Keith Haring, Biography
Keith Allen Haring (May 4, 1958 – February 16, 1990) was an American artist and social activist whose work responded to the New York City street culture of the 1980s by expressing concepts of birth, death, sexuality, and war.
Haring’s work was often heavily political and his imagery has become a widely recognized visual language of the 20th century.
Haring’s work very clearly demonstrates many important political and personal influences. Ideas about his sexual orientation are apparent throughout his work and his journals clearly confirm its impact on his work. Heavy symbolism speaking about the AIDS epidemic is vivid in his later pieces, such as Untitled (cat. no. 27), Silence=Death and his sketch Weeping Woman. In some of his works—including cat. no. 27—the symbolism is subtle, but Haring also produced some blatantly activist works. Silence=Death is almost universally agreed upon as a work of HIV/AIDS activism.
Haring contributed to the New York New Wave display in 1981 and in 1982, and had his first exclusive exhibition in the Tony Shafrazi Gallery. That same year, he took part in Documenta 7 in Kassel, Germany, as well as Public Art Fund’s “Messages to the Public” in which he created work for a Spectacolor Board in Times Square. He contributed work to the Whitney Biennial in 1983, as well as in the São Paulo Biennial. In 1985, the CAPC in Bordeaux opened an exhibition of his works, and took part in the Paris Biennial.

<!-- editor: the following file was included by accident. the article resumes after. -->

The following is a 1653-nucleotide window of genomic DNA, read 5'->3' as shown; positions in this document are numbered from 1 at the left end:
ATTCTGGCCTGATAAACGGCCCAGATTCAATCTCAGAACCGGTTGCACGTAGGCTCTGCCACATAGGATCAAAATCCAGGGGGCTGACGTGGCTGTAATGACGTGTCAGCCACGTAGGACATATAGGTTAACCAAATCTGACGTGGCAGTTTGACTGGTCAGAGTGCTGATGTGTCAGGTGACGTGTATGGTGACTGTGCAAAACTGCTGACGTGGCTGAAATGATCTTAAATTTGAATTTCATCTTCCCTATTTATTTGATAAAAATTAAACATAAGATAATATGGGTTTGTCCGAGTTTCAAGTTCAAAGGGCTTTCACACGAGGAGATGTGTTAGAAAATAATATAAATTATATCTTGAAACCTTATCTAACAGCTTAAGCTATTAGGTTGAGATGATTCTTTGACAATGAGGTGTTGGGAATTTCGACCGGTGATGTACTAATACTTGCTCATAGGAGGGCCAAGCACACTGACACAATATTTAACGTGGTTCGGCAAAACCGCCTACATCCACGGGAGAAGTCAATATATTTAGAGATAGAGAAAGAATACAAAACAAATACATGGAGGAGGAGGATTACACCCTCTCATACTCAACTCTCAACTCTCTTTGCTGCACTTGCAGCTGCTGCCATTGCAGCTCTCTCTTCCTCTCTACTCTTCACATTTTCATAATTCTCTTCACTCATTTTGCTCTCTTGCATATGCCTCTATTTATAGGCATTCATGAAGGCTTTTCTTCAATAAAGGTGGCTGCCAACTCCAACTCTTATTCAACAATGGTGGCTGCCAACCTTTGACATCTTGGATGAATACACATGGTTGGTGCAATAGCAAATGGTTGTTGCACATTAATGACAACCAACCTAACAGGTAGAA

Since his death Haring has been the subject of several international retrospectives. His art was the subject of a 1997 retrospective at the Whitney Museum in New York, curated by Elisabeth Sussman. In 1996, a retrospective at the Museum of Contemporary Art Australia was the first major exhibition of his work in Australia. In 2008 there was a retrospective exhibition at the MAC in Lyon, France. In February 2010, on occasion of the 20th anniversary of the artist’s death, Tony Shafrazi Gallery showed an exhibition containing dozens of works from every stage of Haring’s mature work. In March 2012, a retrospective exhibit of Haring’s work, Keith Haring: 1978-1982, opened at the Brooklyn Museum in New York. In April 2013, Keith Haring: The Political Line opened at the Musee d’Art Moderne de la Ville de Paris and Le Cent Quatre In November 2014, then at the De Young Museum in San Francisco, California.